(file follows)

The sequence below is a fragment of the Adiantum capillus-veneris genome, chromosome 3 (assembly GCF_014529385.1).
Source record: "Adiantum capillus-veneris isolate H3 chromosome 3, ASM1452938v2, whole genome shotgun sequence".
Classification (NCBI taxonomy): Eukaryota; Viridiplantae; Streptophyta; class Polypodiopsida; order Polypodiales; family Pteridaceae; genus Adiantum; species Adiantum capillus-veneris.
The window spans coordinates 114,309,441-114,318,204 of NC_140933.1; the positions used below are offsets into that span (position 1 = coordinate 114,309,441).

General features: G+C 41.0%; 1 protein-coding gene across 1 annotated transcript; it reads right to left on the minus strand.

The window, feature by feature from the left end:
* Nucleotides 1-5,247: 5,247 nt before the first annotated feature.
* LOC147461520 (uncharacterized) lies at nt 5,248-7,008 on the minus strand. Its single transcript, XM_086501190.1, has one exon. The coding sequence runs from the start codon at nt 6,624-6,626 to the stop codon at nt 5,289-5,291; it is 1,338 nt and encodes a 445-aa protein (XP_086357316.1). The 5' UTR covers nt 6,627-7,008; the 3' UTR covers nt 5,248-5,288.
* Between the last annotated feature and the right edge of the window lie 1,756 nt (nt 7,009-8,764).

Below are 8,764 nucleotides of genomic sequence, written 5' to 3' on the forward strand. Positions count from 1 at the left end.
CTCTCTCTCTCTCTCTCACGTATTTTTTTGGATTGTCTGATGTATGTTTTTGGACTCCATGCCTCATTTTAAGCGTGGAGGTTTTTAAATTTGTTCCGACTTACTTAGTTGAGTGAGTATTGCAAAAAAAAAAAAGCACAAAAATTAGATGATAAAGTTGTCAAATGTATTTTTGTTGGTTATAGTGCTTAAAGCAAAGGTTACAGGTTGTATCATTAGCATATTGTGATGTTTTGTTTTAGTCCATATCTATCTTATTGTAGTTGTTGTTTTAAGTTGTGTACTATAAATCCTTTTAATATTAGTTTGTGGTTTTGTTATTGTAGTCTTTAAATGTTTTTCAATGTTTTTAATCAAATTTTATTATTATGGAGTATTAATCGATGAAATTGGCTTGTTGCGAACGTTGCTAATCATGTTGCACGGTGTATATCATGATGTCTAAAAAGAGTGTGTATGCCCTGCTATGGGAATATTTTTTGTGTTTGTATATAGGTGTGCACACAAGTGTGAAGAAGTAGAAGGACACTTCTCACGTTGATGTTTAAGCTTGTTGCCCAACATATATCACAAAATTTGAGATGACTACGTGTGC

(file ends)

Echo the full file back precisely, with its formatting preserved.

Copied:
The sequence below is a fragment of the Adiantum capillus-veneris genome, chromosome 3 (assembly GCF_014529385.1).
Source record: "Adiantum capillus-veneris isolate H3 chromosome 3, ASM1452938v2, whole genome shotgun sequence".
Classification (NCBI taxonomy): Eukaryota; Viridiplantae; Streptophyta; class Polypodiopsida; order Polypodiales; family Pteridaceae; genus Adiantum; species Adiantum capillus-veneris.
The window spans coordinates 114,309,441-114,318,204 of NC_140933.1; the positions used below are offsets into that span (position 1 = coordinate 114,309,441).

General features: G+C 41.0%; 1 protein-coding gene across 1 annotated transcript; it reads right to left on the minus strand.

The window, feature by feature from the left end:
* Nucleotides 1-5,247: 5,247 nt before the first annotated feature.
* LOC147461520 (uncharacterized) lies at nt 5,248-7,008 on the minus strand. Its single transcript, XM_086501190.1, has one exon. The coding sequence runs from the start codon at nt 6,624-6,626 to the stop codon at nt 5,289-5,291; it is 1,338 nt and encodes a 445-aa protein (XP_086357316.1). The 5' UTR covers nt 6,627-7,008; the 3' UTR covers nt 5,248-5,288.
* Between the last annotated feature and the right edge of the window lie 1,756 nt (nt 7,009-8,764).

Below are 8,764 nucleotides of genomic sequence, written 5' to 3' on the forward strand. Positions count from 1 at the left end.
CTCTCTCTCTCTCTCTCACGTATTTTTTTGGATTGTCTGATGTATGTTTTTGGACTCCATGCCTCATTTTAAGCGTGGAGGTTTTTAAATTTGTTCCGACTTACTTAGTTGAGTGAGTATTGCAAAAAAAAAAAAGCACAAAAATTAGATGATAAAGTTGTCAAATGTATTTTTGTTGGTTATAGTGCTTAAAGCAAAGGTTACAGGTTGTATCATTAGCATATTGTGATGTTTTGTTTTAGTCCATATCTATCTTATTGTAGTTGTTGTTTTAAGTTGTGTACTATAAATCCTTTTAATATTAGTTTGTGGTTTTGTTATTGTAGTCTTTAAATGTTTTTCAATGTTTTTAATCAAATTTTATTATTATGGAGTATTAATCGATGAAATTGGCTTGTTGCGAACGTTGCTAATCATGTTGCACGGTGTATATCATGATGTCTAAAAAGAGTGTGTATGCCCTGCTATGGGAATATTTTTTGTGTTTGTATATAGGTGTGCACACAAGTGTGAAGAAGTAGAAGGACACTTCTCACGTTGATGTTTAAGCTTGTTGCCCAACATATATCACAAAATTTGAGATGACTACGTGTGC